Basil II

Basil II Porphyrogenitus (Greek: Βασίλειος Πορφυρογέννητος, romanized: Basileios Porphyrogennētos;[note 1] c.958 – 15 December 1025), nicknamed the Bulgar Slayer (Greek: ὁ Βουλγαροκτόνος, romanized: ho Boulgaroktonos),[note 2] was the senior Byzantine Emperor for almost 50 years (10 January 976 – 15 December 1025), having been a junior colleague to other emperors since 960. He and his brother Constantine[note 3] were named as co-rulers before their father Romanos II died in 963. The throne went to two generals, Nikephoros Phokas (r. 963–969) then John Tzimiskes (r. 969–976), before Basil became senior emperor. His influential great-uncle Basil Lekapenos was the de facto ruler of the Byzantine Empire until 985.[note 4] Basil II then held power for forty years.

Basil II
Emperor and Autocrat of the Romans
Replicated depiction of Basil II from the Menologion of Basil II, 11th c. (Venice, Biblioteca Marciana)
Byzantine emperor
Reign10 January 976  15 December 1025
Coronation22 April 960 as co-emperor
PredecessorJohn I Tzimiskes
SuccessorConstantine VIII
Bornc.958
Constantinople, Byzantine Empire
Died15 December 1025 (aged 6667)
Constantinople, Byzantine Empire
Burial
Basilica of St. John, Constantinople
(now Istanbul)
GreekΒασίλειος
DynastyMacedonian
FatherRomanos II
MotherTheophano
ReligionEastern Orthodox

The early years of Basil's reign were dominated by civil wars against two powerful generals from the Anatolian aristocracy; first Bardas Skleros and later Bardas Phokas, which ended shortly after Phokas's death and Skleros's submission in 989. Basil then oversaw the stabilization and expansion of the eastern frontier of the Byzantine Empire and the complete subjugation of the First Bulgarian Empire, its foremost European foe, after a prolonged struggle. Although the Byzantine Empire had made a truce with the Fatimid Caliphate in 987–988, Basil led a campaign against the Caliphate that ended with another truce in 1000. He also conducted a campaign against the Khazar Khaganate that gained the Byzantine Empire part of Crimea and a series of successful campaigns against the Kingdom of Georgia.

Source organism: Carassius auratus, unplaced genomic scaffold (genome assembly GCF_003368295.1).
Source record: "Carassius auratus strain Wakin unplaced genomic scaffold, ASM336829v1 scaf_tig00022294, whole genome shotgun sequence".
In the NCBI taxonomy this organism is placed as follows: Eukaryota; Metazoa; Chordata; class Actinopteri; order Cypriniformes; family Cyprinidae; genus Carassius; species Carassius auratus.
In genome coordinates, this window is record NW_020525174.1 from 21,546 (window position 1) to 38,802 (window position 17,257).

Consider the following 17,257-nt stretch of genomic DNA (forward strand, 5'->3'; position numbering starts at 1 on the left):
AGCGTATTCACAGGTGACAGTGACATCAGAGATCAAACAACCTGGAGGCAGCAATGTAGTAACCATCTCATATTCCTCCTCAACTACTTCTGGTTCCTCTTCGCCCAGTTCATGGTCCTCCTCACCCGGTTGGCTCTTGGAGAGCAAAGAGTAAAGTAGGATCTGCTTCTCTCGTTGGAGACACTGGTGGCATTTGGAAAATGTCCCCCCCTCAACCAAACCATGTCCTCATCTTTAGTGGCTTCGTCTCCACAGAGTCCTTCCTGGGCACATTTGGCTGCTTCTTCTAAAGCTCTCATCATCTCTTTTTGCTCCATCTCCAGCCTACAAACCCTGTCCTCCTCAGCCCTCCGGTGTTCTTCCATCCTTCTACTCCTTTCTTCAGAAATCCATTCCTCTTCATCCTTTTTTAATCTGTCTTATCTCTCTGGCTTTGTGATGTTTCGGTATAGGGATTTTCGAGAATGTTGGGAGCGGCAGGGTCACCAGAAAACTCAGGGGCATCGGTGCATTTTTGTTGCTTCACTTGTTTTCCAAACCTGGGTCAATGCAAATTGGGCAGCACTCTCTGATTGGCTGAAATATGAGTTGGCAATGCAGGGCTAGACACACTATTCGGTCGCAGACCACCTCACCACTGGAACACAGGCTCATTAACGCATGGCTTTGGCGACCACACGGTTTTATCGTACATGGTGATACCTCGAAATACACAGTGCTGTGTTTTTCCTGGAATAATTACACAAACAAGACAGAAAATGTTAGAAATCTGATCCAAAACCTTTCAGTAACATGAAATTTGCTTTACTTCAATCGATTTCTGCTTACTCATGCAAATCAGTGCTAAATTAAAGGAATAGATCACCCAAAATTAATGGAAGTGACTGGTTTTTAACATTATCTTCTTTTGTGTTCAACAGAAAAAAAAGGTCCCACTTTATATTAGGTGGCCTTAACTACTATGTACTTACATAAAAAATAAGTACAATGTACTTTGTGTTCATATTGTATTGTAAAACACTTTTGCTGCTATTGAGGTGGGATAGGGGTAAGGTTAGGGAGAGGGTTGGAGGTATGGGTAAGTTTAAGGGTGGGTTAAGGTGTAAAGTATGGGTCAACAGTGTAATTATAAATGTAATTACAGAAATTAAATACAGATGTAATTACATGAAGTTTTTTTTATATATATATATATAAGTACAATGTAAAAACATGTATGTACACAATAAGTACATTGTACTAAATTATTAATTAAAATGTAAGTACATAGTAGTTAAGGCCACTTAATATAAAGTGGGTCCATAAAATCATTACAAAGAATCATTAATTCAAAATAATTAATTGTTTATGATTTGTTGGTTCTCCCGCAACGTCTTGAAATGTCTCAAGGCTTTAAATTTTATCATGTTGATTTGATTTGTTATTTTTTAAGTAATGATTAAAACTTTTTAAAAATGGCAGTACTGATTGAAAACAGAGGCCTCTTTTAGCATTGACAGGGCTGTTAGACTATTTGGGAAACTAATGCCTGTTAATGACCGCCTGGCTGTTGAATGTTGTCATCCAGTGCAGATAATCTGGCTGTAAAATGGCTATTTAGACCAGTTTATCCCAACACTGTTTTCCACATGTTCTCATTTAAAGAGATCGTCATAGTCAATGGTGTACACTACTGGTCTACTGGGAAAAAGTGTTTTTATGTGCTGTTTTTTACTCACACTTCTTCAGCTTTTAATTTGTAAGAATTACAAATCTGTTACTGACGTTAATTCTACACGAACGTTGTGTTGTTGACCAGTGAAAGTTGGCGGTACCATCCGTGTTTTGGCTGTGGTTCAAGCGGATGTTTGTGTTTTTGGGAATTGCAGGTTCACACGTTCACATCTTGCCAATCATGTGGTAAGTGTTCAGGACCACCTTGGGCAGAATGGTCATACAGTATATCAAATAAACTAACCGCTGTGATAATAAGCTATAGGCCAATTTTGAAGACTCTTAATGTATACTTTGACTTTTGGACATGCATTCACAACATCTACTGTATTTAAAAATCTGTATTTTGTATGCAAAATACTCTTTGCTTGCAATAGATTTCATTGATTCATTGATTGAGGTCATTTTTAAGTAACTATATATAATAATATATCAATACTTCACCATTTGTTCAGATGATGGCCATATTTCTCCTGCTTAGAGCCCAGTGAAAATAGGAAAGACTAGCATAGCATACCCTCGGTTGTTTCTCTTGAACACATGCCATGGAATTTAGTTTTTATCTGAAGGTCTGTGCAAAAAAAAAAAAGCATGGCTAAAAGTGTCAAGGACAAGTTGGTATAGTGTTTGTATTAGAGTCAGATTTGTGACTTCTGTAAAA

Despite near-constant warfare, Basil distinguished himself as an administrator, reducing the power of the great land-owning families who dominated the Empire's administration and military, filling its treasury, and leaving it with its greatest expanse in four centuries. Although his successors were largely incapable rulers, the Empire flourished for decades after Basil's death. One of the most important decisions taken during his reign was to offer the hand of his sister Anna Porphyrogenita to Vladimir I of Kiev in exchange for military support, thus forming the Byzantine military unit known as the Varangian Guard. The marriage of Anna and Vladimir led to the Christianization of the Kievan Rus' and the incorporation of later successor states of Kievan Rus' within the Byzantine cultural and religious tradition. Basil is seen as a Greek national hero but as a despised figure among Bulgarians.